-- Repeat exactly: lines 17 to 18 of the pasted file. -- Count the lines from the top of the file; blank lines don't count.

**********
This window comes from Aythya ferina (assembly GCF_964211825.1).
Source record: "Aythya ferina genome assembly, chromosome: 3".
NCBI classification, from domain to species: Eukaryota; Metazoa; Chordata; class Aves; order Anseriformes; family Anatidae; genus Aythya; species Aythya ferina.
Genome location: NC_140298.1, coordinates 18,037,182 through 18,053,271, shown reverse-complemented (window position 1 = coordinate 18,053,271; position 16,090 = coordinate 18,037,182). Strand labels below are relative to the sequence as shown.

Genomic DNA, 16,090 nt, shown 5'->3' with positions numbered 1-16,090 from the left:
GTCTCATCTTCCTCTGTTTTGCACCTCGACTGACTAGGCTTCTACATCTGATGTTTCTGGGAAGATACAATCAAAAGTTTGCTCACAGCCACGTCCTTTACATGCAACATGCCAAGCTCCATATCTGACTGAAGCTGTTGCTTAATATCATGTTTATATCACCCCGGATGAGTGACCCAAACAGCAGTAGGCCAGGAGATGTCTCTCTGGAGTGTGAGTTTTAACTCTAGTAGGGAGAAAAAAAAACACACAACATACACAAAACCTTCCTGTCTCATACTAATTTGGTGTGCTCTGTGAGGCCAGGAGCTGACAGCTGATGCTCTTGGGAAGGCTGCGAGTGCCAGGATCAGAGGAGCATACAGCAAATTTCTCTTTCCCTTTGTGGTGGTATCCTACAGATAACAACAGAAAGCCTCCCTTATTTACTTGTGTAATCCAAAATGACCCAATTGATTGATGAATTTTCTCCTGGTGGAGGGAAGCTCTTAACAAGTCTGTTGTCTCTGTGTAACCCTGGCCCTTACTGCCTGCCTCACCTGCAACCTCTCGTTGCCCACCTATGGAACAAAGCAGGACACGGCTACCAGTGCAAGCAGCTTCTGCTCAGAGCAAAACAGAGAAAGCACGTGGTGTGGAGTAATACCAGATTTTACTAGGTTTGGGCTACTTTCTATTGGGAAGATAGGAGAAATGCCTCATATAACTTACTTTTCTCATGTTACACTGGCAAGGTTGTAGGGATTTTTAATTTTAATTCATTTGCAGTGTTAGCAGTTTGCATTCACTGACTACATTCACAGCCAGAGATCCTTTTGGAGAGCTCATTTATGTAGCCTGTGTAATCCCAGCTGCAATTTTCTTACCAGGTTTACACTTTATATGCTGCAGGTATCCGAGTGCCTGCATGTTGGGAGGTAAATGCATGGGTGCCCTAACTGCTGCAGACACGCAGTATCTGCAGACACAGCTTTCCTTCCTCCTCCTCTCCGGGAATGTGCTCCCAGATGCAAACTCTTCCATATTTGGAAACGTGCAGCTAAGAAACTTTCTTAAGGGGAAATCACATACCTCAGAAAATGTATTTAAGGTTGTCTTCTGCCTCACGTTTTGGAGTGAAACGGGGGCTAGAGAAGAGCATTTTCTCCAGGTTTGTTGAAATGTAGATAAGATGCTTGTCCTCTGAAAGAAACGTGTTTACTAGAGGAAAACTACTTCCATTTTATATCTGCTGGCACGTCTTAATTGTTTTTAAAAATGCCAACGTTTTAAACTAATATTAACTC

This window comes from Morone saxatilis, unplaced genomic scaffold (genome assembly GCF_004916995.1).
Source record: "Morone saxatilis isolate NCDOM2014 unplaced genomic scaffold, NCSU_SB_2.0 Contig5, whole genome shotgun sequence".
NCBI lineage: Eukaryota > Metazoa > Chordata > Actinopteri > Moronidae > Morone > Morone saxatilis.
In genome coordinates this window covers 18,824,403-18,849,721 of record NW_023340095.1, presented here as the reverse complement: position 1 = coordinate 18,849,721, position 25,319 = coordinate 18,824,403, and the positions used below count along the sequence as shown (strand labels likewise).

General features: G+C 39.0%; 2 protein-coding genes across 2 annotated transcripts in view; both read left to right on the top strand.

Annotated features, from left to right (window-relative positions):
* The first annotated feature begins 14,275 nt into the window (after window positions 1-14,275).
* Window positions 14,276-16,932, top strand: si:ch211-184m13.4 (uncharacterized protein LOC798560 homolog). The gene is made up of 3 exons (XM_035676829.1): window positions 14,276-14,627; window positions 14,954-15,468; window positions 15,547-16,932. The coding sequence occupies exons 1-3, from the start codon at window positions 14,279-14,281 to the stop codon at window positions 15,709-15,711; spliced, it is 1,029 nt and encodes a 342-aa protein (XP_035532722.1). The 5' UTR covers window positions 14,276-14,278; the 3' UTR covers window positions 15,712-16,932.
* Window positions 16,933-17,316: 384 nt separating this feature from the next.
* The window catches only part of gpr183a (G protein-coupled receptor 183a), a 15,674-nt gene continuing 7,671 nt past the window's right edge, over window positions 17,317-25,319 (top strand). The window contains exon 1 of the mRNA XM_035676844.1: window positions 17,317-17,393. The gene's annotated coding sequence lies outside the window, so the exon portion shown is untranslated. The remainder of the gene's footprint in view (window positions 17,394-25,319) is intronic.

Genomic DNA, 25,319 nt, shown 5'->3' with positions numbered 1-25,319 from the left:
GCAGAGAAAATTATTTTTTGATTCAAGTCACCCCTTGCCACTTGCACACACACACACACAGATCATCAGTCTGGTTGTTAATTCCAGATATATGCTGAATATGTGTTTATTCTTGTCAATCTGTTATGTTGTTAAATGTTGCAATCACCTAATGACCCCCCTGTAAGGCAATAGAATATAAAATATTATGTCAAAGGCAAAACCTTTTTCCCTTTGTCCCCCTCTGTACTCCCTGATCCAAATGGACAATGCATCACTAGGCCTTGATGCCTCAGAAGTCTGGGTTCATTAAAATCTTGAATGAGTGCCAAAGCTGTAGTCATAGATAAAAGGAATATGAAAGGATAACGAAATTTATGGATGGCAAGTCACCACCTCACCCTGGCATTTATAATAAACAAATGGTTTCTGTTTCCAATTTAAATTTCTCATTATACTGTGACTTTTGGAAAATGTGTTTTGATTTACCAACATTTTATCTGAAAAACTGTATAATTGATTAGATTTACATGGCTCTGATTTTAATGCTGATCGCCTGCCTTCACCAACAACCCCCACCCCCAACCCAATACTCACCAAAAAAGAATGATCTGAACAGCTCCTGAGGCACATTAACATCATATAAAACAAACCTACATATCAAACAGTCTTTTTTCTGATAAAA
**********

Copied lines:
Genomic DNA, 25,319 nt, shown 5'->3' with positions numbered 1-25,319 from the left:
GCAGAGAAAATTATTTTTTGATTCAAGTCACCCCTTGCCACTTGCACACACACACACACAGATCATCAGTCTGGTTGTTAATTCCAGATATATGCTGAATATGTGTTTATTCTTGTCAATCTGTTATGTTGTTAAATGTTGCAATCACCTAATGACCCCCCTGTAAGGCAATAGAATATAAAATATTATGTCAAAGGCAAAACCTTTTTCCCTTTGTCCCCCTCTGTACTCCCTGATCCAAATGGACAATGCATCACTAGGCCTTGATGCCTCAGAAGTCTGGGTTCATTAAAATCTTGAATGAGTGCCAAAGCTGTAGTCATAGATAAAAGGAATATGAAAGGATAACGAAATTTATGGATGGCAAGTCACCACCTCACCCTGGCATTTATAATAAACAAATGGTTTCTGTTTCCAATTTAAATTTCTCATTATACTGTGACTTTTGGAAAATGTGTTTTGATTTACCAACATTTTATCTGAAAAACTGTATAATTGATTAGATTTACATGGCTCTGATTTTAATGCTGATCGCCTGCCTTCACCAACAACCCCCACCCCCAACCCAATACTCACCAAAAAAGAATGATCTGAACAGCTCCTGAGGCACATTAACATCATATAAAACAAACCTACATATCAAACAGTCTTTTTTCTGATAAAA